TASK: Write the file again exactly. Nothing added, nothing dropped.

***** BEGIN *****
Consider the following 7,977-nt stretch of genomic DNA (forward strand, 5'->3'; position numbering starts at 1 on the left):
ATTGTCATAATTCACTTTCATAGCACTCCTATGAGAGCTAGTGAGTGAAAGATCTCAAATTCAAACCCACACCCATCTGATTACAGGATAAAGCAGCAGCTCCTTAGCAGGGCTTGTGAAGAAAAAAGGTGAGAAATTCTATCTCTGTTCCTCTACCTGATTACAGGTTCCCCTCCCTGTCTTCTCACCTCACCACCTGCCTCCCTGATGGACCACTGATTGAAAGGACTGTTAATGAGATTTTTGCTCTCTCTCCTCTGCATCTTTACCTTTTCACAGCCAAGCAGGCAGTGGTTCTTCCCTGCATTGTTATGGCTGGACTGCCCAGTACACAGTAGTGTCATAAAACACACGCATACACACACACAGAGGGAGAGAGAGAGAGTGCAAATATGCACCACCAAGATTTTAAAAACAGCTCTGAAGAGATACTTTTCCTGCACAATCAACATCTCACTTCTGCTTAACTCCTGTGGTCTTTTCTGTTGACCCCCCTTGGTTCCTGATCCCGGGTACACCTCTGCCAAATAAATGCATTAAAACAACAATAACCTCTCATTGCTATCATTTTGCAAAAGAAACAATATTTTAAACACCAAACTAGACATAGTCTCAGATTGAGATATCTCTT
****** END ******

Consider the following 7,977-nt stretch of genomic DNA (forward strand, 5'->3'; position numbering starts at 1 on the left):
ATTGTCATAATTCACTTTCATAGCACTCCTATGAGAGCTAGTGAGTGAAAGATCTCAAATTCAAACCCACACCCATCTGATTACAGGATAAAGCAGCAGCTCCTTAGCAGGGCTTGTGAAGAAAAAAGGTGAGAAATTCTATCTCTGTTCCTCTACCTGATTACAGGTTCCCCTCCCTGTCTTCTCACCTCACCACCTGCCTCCCTGATGGACCACTGATTGAAAGGACTGTTAATGAGATTTTTGCTCTCTCTCCTCTGCATCTTTACCTTTTCACAGCCAAGCAGGCAGTGGTTCTTCCCTGCATTGTTATGGCTGGACTGCCCAGTACACAGTAGTGTCATAAAACACACGCATACACACACACAGAGGGAGAGAGAGAGAGTGCAAATATGCACCACCAAGATTTTAAAAACAGCTCTGAAGAGATACTTTTCCTGCACAATCAACATCTCACTTCTGCTTAACTCCTGTGGTCTTTTCTGTTGACCCCCCTTGGTTCCTGATCCCGGGTACACCTCTGCCAAATAAATGCATTAAAACAACAATAACCTCTCATTGCTATCATTTTGCAAAAGAAACAATATTTTAAACACCAAACTAGACATAGTCTCAGATTGAGATATCTCTT